Alas, he was also too early for baseball. Troy would be age 43 when Jackie Robinson debuted with the Brooklyn Dodgers in 1947. He might hit 37 or 42 home run per season for the Grays, and he may receive acclaim from his peers, but when the opportunity came for black ball players, Troy watched guys 20 years younger such as Willie Mays and Hank Aaron win the accolades that might, 10 years earlier, have been his. He keeps comparing his stats to those of the Yankees rightfielder from his playing days.
Much festers in the man. When we meet him at age 53, he is a steady worker, a bill-paying home owner, and a good, solid provider in a middle class black neighborhood in Pittsburgh. With Gabe’s help, he has a house with no mortgage, and the Maxons have no problems buying food, clothing, or the niceties they need.
While the histories of the gentle Bono, the jazz musician Lyons, and the wounded veteran, Gabe, add to Wilson’s overall picture of 20th century black life, it is Troy and his anger, Troy and the barriers that keep him in and others out, that matter in “Fences.” Troy’s strong points and better nature shine through on numerous occasions, but the tough edge and need to be the alpha in all situations never subsides. Even when Troy is right or has some justification on his side, he can’t help but go a little further than reason would dictate. Here is a solid, capable man brought down by putting everything at practical, dollars and sense, hard-hearted level when he could have thrived if he just let down his guard a little. Only with Gabe does he seem to bend a tad. Rose, whom he loves, has to outsmart or outtalk him for the concessions she gets. Lyons doesn’t care if his father roars at him. Cory is given no ground.
“Fences” is powerful to enact. As in most Wilson plays, conversations can go in several directions, and certain folk phrases or aphorisms get repeated ad nauseam, but at the crux of “Fences” is the complete portrait of a complex man who has adopted a stance and uses it to control the bat he wields, a bat that sends even those who love him most heading for the fences.
Troy represents a lot of men of his time, black or other races. He is a child of the Depression, a child of abuse, and a child of neglect, a boy told to be a man, ready or not, who by necessity became a man in prison and never knew softness or ease. His insistence on being the authority, on referring to everything as his house, his food, his pay that goes for clothing, etc. describes the attitude of many men in the middle of the last century. In his mind, he defined what a man or a father should be, and he was determined to live up his that image no matter what the cost to him or those around him. The stance is everything.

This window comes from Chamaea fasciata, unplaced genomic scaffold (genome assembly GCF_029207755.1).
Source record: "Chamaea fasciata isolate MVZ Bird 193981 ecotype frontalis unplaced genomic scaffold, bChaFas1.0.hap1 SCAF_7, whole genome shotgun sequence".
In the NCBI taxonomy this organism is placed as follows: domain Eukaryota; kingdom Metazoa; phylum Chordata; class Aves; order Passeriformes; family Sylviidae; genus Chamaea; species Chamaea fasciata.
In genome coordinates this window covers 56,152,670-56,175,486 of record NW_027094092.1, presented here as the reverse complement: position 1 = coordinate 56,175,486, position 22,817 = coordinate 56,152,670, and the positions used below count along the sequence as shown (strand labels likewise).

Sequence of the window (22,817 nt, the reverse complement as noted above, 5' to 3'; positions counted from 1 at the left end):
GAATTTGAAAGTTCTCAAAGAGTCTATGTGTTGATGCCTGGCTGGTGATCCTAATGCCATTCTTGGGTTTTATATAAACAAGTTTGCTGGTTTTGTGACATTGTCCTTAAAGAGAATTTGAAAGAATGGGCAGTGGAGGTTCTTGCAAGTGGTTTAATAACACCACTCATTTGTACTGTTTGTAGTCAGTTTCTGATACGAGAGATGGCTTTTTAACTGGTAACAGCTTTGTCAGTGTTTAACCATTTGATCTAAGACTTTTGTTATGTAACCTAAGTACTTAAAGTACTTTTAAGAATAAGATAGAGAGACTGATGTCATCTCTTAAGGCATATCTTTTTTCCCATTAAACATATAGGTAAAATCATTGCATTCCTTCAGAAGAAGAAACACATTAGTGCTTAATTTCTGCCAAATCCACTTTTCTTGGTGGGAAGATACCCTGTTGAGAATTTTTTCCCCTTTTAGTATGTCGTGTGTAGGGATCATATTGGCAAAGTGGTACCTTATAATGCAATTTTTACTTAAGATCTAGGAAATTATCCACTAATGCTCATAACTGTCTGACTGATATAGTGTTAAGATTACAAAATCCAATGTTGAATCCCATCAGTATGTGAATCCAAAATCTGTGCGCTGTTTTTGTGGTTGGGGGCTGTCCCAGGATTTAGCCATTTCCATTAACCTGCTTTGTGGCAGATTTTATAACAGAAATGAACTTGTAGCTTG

Phylicia Rashad’s production of “Fences” at Princeton’s McCarter Theatre makes all of this abundantly clear. As Esau Pritchett plays Troy, you see no hint of compromise or even cooperation in the man. He is as rigid as the lumber he marks off for Cory or Bono to saw and bevel, as firm as the bat he swings at the baseball tied to the tree in his yard.
Though his unmovable posture is consistent, Pritchett realistically shows every facet of Troy Maxon. You see the challenge in his eye when he’s crossed. You sense that he welcomes the defiance or comeuppance he might receive at work for lodging a complaint on racial grounds. Pritchett’s Troy likes things running smooth but on his terms. If there is to be a fight, Pritchett will show you how Troy spoils for it, how he is more willing to have chaos come than to avoid it. Everything is an outside curve he has see, catch up to, and smack.
Nuanced though it, Pritchett’s performance holds one basic line for most of Rashad’s production. He captures the traits of Troy but not always his depth. The evenness of his acting pays dividends, though, in the scene where circumstances finally overwhelm Troy, who, in many ways wanted and strived for the best. Pritchett’s breakdown scenes may be stronger and more moving because of the consistency of character he displayed through most of the play
Rose, played by Portia, an actress who once upon a time also used a last name, is like “Raisin in the Sun’s” Ruth Younger, a woman who realizes life will not be easy or peaceful with her husband but knows she has found and married a basically good man and is willing to hold her tongue and swallow her pride at times.
That doesn’t mean Rose is a pushover. She will answer back and trump an argument if she deems if necessary to combat Troy. She is not beyond giving her husband a poke to motivate him or some advice on how to get along better with his children, one of whom is hers, and the other of whom Portia makes it clear Rose likes.
Portia offers more emotional fire throughout “Fences.” Her big scene is a classic, and Portia gives it dramatic steam, but she has been percolating her outburst for years, holding back more than she says even when it looks as if she’s scolding or correcting Troy. You can see Portia’s Rose deciding when to let loose and when to keep what she’s thinking inside, half knowing she holds the cards and prevail in the end.